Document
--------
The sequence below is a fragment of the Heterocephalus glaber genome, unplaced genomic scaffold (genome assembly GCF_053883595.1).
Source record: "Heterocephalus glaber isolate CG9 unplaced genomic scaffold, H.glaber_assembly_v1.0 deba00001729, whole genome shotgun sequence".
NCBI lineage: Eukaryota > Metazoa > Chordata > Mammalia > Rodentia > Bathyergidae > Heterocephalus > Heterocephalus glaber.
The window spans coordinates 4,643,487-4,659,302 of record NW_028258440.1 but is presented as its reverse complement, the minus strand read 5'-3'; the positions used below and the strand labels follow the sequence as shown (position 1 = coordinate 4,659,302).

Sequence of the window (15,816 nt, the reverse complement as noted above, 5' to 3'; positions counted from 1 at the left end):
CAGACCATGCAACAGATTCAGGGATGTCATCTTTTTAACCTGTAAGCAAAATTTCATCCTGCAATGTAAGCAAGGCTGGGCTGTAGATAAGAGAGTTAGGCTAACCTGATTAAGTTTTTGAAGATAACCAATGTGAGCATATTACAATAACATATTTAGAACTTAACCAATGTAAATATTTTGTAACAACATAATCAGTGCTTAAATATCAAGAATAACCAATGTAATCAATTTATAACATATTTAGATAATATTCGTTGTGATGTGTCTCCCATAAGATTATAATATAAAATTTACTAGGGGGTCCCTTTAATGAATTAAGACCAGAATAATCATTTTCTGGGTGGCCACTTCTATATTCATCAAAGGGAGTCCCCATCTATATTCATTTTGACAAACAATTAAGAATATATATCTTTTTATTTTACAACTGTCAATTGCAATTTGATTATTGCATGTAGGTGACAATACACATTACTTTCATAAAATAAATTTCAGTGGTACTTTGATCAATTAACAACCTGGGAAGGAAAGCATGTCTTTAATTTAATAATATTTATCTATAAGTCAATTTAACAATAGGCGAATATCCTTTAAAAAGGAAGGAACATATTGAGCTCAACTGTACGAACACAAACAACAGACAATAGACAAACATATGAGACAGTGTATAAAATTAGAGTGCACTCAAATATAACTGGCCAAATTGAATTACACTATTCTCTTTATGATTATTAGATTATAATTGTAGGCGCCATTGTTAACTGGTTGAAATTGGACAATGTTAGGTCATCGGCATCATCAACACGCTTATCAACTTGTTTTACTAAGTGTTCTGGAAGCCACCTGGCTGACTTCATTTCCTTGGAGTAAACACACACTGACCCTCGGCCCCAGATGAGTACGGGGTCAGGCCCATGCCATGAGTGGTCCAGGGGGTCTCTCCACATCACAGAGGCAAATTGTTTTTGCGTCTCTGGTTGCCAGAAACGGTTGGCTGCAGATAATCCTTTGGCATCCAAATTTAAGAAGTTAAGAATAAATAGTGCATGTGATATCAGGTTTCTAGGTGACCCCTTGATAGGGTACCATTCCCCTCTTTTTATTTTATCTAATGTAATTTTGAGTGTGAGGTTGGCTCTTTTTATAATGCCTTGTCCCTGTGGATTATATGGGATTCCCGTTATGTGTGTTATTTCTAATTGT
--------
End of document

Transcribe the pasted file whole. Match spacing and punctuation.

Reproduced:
The sequence below is a fragment of the Heterocephalus glaber genome, unplaced genomic scaffold (genome assembly GCF_053883595.1).
Source record: "Heterocephalus glaber isolate CG9 unplaced genomic scaffold, H.glaber_assembly_v1.0 deba00001729, whole genome shotgun sequence".
NCBI lineage: Eukaryota > Metazoa > Chordata > Mammalia > Rodentia > Bathyergidae > Heterocephalus > Heterocephalus glaber.
The window spans coordinates 4,643,487-4,659,302 of record NW_028258440.1 but is presented as its reverse complement, the minus strand read 5'-3'; the positions used below and the strand labels follow the sequence as shown (position 1 = coordinate 4,659,302).

Sequence of the window (15,816 nt, the reverse complement as noted above, 5' to 3'; positions counted from 1 at the left end):
CAGACCATGCAACAGATTCAGGGATGTCATCTTTTTAACCTGTAAGCAAAATTTCATCCTGCAATGTAAGCAAGGCTGGGCTGTAGATAAGAGAGTTAGGCTAACCTGATTAAGTTTTTGAAGATAACCAATGTGAGCATATTACAATAACATATTTAGAACTTAACCAATGTAAATATTTTGTAACAACATAATCAGTGCTTAAATATCAAGAATAACCAATGTAATCAATTTATAACATATTTAGATAATATTCGTTGTGATGTGTCTCCCATAAGATTATAATATAAAATTTACTAGGGGGTCCCTTTAATGAATTAAGACCAGAATAATCATTTTCTGGGTGGCCACTTCTATATTCATCAAAGGGAGTCCCCATCTATATTCATTTTGACAAACAATTAAGAATATATATCTTTTTATTTTACAACTGTCAATTGCAATTTGATTATTGCATGTAGGTGACAATACACATTACTTTCATAAAATAAATTTCAGTGGTACTTTGATCAATTAACAACCTGGGAAGGAAAGCATGTCTTTAATTTAATAATATTTATCTATAAGTCAATTTAACAATAGGCGAATATCCTTTAAAAAGGAAGGAACATATTGAGCTCAACTGTACGAACACAAACAACAGACAATAGACAAACATATGAGACAGTGTATAAAATTAGAGTGCACTCAAATATAACTGGCCAAATTGAATTACACTATTCTCTTTATGATTATTAGATTATAATTGTAGGCGCCATTGTTAACTGGTTGAAATTGGACAATGTTAGGTCATCGGCATCATCAACACGCTTATCAACTTGTTTTACTAAGTGTTCTGGAAGCCACCTGGCTGACTTCATTTCCTTGGAGTAAACACACACTGACCCTCGGCCCCAGATGAGTACGGGGTCAGGCCCATGCCATGAGTGGTCCAGGGGGTCTCTCCACATCACAGAGGCAAATTGTTTTTGCGTCTCTGGTTGCCAGAAACGGTTGGCTGCAGATAATCCTTTGGCATCCAAATTTAAGAAGTTAAGAATAAATAGTGCATGTGATATCAGGTTTCTAGGTGACCCCTTGATAGGGTACCATTCCCCTCTTTTTATTTTATCTAATGTAATTTTGAGTGTGAGGTTGGCTCTTTTTATAATGCCTTGTCCCTGTGGATTATATGGGATTCCCGTTATGTGTGTTATTTCTAATTGT